U.K. Real Estate Gets Cheaper After Brexit


The United Kingdom’s Brexit from the European Union is a “canary-dying-in-the-coal-mine” warning of disaster for commercial real-estate winners in the globalist economy, just as the Lehman Brothers’ 2008 bankruptcy was a dramatic warning of disastrous losses in middle-class manufacturing jobs.

Domestic production and jobs have increasingly outsourced to the developing world, as “globalism” became the dominant U.S. and E.U. economic strategy over the last two decades. This caused leaders to push down nation’s interest rates to offset lower domestic capital investment, wages and consumption. But those lower rates greatly also amplified income inequality by driving-up the value of commercial real-estate rents and assets.

Rather than employing the standard response of lowering tax rates and reducing regulations on businesses and individuals, the United States led the European Union to raise tax rates on businesses and individuals while radically increasing environmental regulations to supposedly fight global warming.

Stimulating Western economies was left to the U.S. Federal Reserve and the European Central Bank, which slashed interest rates to all time lows levels.

More regulations and taxes just raised the cost of production in Western nations during a recession, which ensured the outsourcing of manufacturing jobs was more financially compelling. By the end of 2012, American manufacturing multinationals were employing two fifths of their workforce outside the States. The level of outsourcing of manufacturing jobs by US multinational corporations stood at about 50 percent by May 2016, when the Federal Reserve disclosed that ‘US Factory Orders’ had declined for the 19th month in a row.

The top 5 percent of U.S. Households have benefited from globalism since 2008 as their inflation adjusted incomes jumped 13 percent to $332,347. But the middle 20 percent of households’ incomes inch-up by just 3.5 percent to $54,041. This rise of inequality, means that U.S. middle bracket households now have only one sixth the income of the top tier.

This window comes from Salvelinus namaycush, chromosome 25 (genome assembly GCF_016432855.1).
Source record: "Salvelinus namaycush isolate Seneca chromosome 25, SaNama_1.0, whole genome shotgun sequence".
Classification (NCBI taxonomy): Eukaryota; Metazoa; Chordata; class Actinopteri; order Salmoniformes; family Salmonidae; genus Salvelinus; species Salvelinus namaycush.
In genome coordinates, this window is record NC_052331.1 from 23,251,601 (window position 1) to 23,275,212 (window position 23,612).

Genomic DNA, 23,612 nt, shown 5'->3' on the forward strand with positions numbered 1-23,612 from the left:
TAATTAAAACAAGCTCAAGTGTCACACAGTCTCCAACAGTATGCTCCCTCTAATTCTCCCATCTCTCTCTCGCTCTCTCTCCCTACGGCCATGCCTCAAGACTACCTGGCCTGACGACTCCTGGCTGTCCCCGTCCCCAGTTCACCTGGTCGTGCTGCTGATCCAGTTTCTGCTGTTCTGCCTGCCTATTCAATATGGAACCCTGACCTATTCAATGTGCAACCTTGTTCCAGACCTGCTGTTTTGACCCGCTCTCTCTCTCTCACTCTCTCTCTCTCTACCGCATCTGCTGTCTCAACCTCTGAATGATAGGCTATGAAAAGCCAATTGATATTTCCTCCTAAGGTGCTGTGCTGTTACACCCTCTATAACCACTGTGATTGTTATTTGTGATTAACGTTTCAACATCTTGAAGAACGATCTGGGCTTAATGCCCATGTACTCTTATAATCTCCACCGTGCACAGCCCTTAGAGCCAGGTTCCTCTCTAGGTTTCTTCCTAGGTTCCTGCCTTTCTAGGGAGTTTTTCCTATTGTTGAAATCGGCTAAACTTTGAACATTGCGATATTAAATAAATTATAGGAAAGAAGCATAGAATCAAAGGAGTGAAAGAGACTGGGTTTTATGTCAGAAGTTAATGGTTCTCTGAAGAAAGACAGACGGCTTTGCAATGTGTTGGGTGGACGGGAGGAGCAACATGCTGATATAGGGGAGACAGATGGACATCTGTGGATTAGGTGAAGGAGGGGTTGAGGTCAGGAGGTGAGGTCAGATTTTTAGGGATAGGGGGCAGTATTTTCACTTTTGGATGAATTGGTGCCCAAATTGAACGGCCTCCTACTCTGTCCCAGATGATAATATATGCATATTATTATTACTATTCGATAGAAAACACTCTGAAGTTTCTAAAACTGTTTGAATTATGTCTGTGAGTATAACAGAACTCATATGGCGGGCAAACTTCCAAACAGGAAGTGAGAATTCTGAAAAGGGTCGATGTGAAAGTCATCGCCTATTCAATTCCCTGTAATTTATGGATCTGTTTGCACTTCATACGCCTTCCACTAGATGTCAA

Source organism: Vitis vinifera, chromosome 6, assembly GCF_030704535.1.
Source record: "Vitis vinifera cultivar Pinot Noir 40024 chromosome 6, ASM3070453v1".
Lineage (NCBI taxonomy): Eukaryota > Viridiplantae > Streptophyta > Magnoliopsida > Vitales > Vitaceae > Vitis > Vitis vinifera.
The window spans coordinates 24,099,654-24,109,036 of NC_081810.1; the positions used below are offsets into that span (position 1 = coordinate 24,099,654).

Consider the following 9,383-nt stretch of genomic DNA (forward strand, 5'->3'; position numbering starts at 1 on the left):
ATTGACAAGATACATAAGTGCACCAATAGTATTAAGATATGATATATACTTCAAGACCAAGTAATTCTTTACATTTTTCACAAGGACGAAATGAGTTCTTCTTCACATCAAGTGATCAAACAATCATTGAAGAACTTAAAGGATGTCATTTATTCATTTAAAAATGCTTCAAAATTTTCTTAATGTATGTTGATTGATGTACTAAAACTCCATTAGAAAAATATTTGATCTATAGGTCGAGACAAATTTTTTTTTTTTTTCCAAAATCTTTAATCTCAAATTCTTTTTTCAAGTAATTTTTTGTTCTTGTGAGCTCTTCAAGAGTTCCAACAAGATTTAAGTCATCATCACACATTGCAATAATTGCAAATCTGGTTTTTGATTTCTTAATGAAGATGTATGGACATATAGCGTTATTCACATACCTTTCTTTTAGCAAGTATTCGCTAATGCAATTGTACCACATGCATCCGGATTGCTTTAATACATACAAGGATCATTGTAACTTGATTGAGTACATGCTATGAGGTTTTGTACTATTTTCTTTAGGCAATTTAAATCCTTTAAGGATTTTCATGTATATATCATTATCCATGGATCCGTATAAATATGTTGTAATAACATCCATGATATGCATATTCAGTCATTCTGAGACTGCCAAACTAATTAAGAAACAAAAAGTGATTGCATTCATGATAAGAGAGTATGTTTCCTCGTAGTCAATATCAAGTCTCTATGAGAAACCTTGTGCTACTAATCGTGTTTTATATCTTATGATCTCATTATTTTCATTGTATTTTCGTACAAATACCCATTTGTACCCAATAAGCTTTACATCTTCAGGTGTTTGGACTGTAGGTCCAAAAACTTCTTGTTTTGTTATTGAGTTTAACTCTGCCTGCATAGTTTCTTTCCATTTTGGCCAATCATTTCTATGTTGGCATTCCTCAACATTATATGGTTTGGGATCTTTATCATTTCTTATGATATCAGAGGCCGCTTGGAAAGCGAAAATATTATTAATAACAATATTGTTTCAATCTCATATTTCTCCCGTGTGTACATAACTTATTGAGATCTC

The E.U. multinational corporate offshoring surge started a few years after the Americans, but a 2012 study by London’s Civitas’ Institute for the Study of Civil Society found:

Over a fifth of manufacturers had offshored production to replace U.K. capacity and another fifth were planning to do so in the future. Over half were going to create offshore plants to increase their capacity and two-thirds also claimed to have outsourced some component manufacturing abroad, with a further fifth planning likewise.

Just like the U.S., globalism’s outsourcing evicted millions of U.K. blue collar workers from the middle class.

But the U.K. rich also got richer as heavy investors in commercial real estate trusts. Since 2008 to 2015, the demand for white-collar commercial space in London jumped by 40 percent, while regulatory compliance costs shrank the availability of commercial space by 40 percent, according to the Royal Institute of Chartered Surveyors. U.K. commercial real-estate trust values rose by 28 percent and paid 3 percent annual dividends during the period.

But as the Brexit vote neared, the Royal Institute warned that concerns about, “Britain’s future position in Europe were weighing on investment.”

Although the June 23 Brexit passage was celebrated by what is left of the British middle class as a triumph over globalism, wealthy U.K. commercial real-estate trust investors are in panic-selling-mode as buyers have evaporated.

Since June 24, the management of seven U.K. property trust funds supposedly worth $35 billion have been hit so hard with cash-out demands, they were forced to suspend redemptions. Only fund manager Aberdeen has published a “guestimate” that the Brexit passage’s 2016 impact is a 30 percent loss in value for their commercial real-estate trust holdings.

After a short economic contraction, the Brexit’s rejection of globalism will be good for U.K. economic growth, jobs and wages by 2017. But the Brits’ rejection of globalism’s “financialization of economies” is an existential threat to international real estate values.





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